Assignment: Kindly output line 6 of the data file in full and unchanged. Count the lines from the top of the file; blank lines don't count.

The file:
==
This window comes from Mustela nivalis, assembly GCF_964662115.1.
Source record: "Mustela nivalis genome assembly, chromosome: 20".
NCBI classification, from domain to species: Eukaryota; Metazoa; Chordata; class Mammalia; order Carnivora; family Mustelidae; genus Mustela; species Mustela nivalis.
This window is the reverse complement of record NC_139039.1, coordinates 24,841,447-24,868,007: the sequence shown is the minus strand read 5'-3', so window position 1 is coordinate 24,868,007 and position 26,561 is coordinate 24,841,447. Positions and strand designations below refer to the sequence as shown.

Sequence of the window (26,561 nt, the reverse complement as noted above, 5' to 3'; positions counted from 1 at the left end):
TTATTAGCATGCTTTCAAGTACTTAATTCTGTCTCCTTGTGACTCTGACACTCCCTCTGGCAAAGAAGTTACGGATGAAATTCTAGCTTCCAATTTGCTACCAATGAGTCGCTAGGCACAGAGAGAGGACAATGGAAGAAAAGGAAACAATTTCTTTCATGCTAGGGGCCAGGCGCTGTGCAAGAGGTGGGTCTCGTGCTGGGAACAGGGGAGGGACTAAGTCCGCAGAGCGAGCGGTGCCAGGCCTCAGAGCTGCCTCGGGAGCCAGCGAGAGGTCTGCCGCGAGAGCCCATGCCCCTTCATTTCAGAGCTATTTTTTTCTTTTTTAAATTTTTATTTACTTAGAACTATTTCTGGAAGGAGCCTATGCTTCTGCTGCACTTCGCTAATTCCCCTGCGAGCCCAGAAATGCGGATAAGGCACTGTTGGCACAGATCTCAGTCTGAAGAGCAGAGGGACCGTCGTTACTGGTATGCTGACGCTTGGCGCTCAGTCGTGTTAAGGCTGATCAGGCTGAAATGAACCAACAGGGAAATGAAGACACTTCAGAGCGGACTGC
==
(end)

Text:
TTATTAGCATGCTTTCAAGTACTTAATTCTGTCTCCTTGTGACTCTGACACTCCCTCTGGCAAAGAAGTTACGGATGAAATTCTAGCTTCCAATTTGCTACCAATGAGTCGCTAGGCACAGAGAGAGGACAATGGAAGAAAAGGAAACAATTTCTTTCATGCTAGGGGCCAGGCGCTGTGCAAGAGGTGGGTCTCGTGCTGGGAACAGGGGAGGGACTAAGTCCGCAGAGCGAGCGGTGCCAGGCCTCAGAGCTGCCTCGGGAGCCAGCGAGAGGTCTGCCGCGAGAGCCCATGCCCCTTCATTTCAGAGCTATTTTTTTCTTTTTTAAATTTTTATTTACTTAGAACTATTTCTGGAAGGAGCCTATGCTTCTGCTGCACTTCGCTAATTCCCCTGCGAGCCCAGAAATGCGGATAAGGCACTGTTGGCACAGATCTCAGTCTGAAGAGCAGAGGGACCGTCGTTACTGGTATGCTGACGCTTGGCGCTCAGTCGTGTTAAGGCTGATCAGGCTGAAATGAACCAACAGGGAAATGAAGACACTTCAGAGCGGACTGC